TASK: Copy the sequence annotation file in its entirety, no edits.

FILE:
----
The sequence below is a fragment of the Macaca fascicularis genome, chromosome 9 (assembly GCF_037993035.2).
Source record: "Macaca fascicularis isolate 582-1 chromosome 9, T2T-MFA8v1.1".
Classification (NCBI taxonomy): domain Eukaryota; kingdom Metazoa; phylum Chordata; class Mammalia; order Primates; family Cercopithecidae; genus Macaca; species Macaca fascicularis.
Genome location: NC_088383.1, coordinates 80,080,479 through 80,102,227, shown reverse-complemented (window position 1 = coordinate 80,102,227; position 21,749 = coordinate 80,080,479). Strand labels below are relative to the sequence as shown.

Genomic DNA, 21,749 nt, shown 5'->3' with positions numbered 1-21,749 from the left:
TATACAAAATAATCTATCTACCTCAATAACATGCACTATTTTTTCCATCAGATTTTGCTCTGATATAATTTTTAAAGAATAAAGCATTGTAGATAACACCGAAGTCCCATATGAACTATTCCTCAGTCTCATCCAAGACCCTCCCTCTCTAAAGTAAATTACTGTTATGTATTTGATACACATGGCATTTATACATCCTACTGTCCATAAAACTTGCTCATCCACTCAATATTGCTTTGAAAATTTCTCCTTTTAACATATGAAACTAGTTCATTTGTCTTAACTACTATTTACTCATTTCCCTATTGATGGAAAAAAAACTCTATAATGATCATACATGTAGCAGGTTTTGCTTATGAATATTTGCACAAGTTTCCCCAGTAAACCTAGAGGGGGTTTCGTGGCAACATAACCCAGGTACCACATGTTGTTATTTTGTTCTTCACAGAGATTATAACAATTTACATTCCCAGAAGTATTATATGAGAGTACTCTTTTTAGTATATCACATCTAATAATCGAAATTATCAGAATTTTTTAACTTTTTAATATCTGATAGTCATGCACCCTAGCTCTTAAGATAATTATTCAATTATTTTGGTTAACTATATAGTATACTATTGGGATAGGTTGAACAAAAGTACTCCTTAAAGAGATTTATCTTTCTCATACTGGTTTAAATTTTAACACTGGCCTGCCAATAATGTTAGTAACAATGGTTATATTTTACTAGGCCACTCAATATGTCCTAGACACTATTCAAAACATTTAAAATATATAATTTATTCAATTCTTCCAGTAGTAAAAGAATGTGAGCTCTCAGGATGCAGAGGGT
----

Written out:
The sequence below is a fragment of the Macaca fascicularis genome, chromosome 9 (assembly GCF_037993035.2).
Source record: "Macaca fascicularis isolate 582-1 chromosome 9, T2T-MFA8v1.1".
Classification (NCBI taxonomy): domain Eukaryota; kingdom Metazoa; phylum Chordata; class Mammalia; order Primates; family Cercopithecidae; genus Macaca; species Macaca fascicularis.
Genome location: NC_088383.1, coordinates 80,080,479 through 80,102,227, shown reverse-complemented (window position 1 = coordinate 80,102,227; position 21,749 = coordinate 80,080,479). Strand labels below are relative to the sequence as shown.

Genomic DNA, 21,749 nt, shown 5'->3' with positions numbered 1-21,749 from the left:
TATACAAAATAATCTATCTACCTCAATAACATGCACTATTTTTTCCATCAGATTTTGCTCTGATATAATTTTTAAAGAATAAAGCATTGTAGATAACACCGAAGTCCCATATGAACTATTCCTCAGTCTCATCCAAGACCCTCCCTCTCTAAAGTAAATTACTGTTATGTATTTGATACACATGGCATTTATACATCCTACTGTCCATAAAACTTGCTCATCCACTCAATATTGCTTTGAAAATTTCTCCTTTTAACATATGAAACTAGTTCATTTGTCTTAACTACTATTTACTCATTTCCCTATTGATGGAAAAAAAACTCTATAATGATCATACATGTAGCAGGTTTTGCTTATGAATATTTGCACAAGTTTCCCCAGTAAACCTAGAGGGGGTTTCGTGGCAACATAACCCAGGTACCACATGTTGTTATTTTGTTCTTCACAGAGATTATAACAATTTACATTCCCAGAAGTATTATATGAGAGTACTCTTTTTAGTATATCACATCTAATAATCGAAATTATCAGAATTTTTTAACTTTTTAATATCTGATAGTCATGCACCCTAGCTCTTAAGATAATTATTCAATTATTTTGGTTAACTATATAGTATACTATTGGGATAGGTTGAACAAAAGTACTCCTTAAAGAGATTTATCTTTCTCATACTGGTTTAAATTTTAACACTGGCCTGCCAATAATGTTAGTAACAATGGTTATATTTTACTAGGCCACTCAATATGTCCTAGACACTATTCAAAACATTTAAAATATATAATTTATTCAATTCTTCCAGTAGTAAAAGAATGTGAGCTCTCAGGATGCAGAGGGT